Underground » Health and Safety
This project investigation commenced as a follow up to the original work undertaken into "Close Aspect Lighting" at UNSW. Close Aspect Lighting emphasised the need to provide low level non glare lighting installations around mobile machinery in underground coal mines. Of particular interest was lighting in the vicinity of continuous miners and shuttle cars.
Close Aspect Lighting was originally based around the use of high intensity incandescent lighting reflected from the mine strata. Coal has a reflection coefficient of approximately 5% which would provide sufficient reflected light for suitably adapted eyes to see to sufficient standard in areas of illumination of less than approximately 5 lux. This would ensure that equipment could be seen and "slip and trip" hazards would be quite visible to any miner operating in and around the mining equipment. This technique was well demonstrated and its value clearly obvious.
One of the major drawbacks of this original approach was still the need for a light source of high wattage (around 100 watts at least), operating at a voltage of at least 100V AC and consequently generating a high level of heat which needed to be addressed in the final physical design of the luminaire.
As work commenced on this project it became clear that research had moved rapidly ahead in the area of new light sources which addressed a number of problems described above.
An emphasis was now being placed on the generation of light from semiconductor sources rather than from filament or discharge sources. The impetus for this was a need for compact, simply constructed and long life light sources that could produce low level light in a range of environments including hazardous environments.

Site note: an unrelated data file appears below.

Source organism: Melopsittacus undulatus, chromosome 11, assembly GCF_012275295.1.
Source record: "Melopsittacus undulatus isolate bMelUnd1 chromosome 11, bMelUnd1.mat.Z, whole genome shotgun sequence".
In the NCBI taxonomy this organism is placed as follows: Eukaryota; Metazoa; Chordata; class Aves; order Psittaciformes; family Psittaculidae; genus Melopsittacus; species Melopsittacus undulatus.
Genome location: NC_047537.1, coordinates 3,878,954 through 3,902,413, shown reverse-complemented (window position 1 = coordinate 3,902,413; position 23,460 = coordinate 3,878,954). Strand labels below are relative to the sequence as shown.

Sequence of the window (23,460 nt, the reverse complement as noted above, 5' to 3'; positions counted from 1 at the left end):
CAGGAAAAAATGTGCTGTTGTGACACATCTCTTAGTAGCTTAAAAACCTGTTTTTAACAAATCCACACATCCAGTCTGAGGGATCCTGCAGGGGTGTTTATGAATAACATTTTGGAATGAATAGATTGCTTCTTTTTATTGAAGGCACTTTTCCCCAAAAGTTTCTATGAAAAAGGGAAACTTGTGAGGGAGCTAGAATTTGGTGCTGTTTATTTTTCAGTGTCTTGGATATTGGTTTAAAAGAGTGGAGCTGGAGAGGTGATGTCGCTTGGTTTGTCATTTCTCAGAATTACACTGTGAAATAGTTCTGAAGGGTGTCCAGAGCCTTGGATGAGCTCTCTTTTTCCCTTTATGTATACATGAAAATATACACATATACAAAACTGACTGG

As an investigation was commenced into this area and its applicability to underground coal mining it was discovered that this approach to lighting fulfilled many or the requirements of Close Aspect Lighting plus some added benefits.
This form of lighting is often referred to as "cold lighting" and uses light emitting diodes or electroluminescent panels to achieve the same if not better illumination levels than the original close aspect approach. It also requires minimal current to generate equivalent light, hence it could be made intrinsically safe, it has a useful life of many thousand's of hours, generates no heat, is very efficient - around 90%, the basic material cost is quite competitive and can be adapted to almost any application where not only is close aspect lighting useful but can act as a safety enhancement to any installation and in a specific form can act as a projector light providing sufficient lighting to act as task lighting in addition to the standard caplamp.
This report details the investigation and testing of this approach.
Numerous forms of the light sources were tested including sheet, ribbon and specific LED lighting. All have very important prospects for use in a mining environment provided the cost of the luminaire installation can be made competitive and the approval for intrinsic safety is accomplished. If the current costs are not competitive recent advances indicate that with added interest from other industries the prices will reduce in the short term. In the short term the light output levels of this approach can only increase. In summary, every effort should be made to pursue the application of "cold lighting" to the underground mining environment. Its flexibility and safety implications should now allow lighting of almost any aspect of the underground mining environment.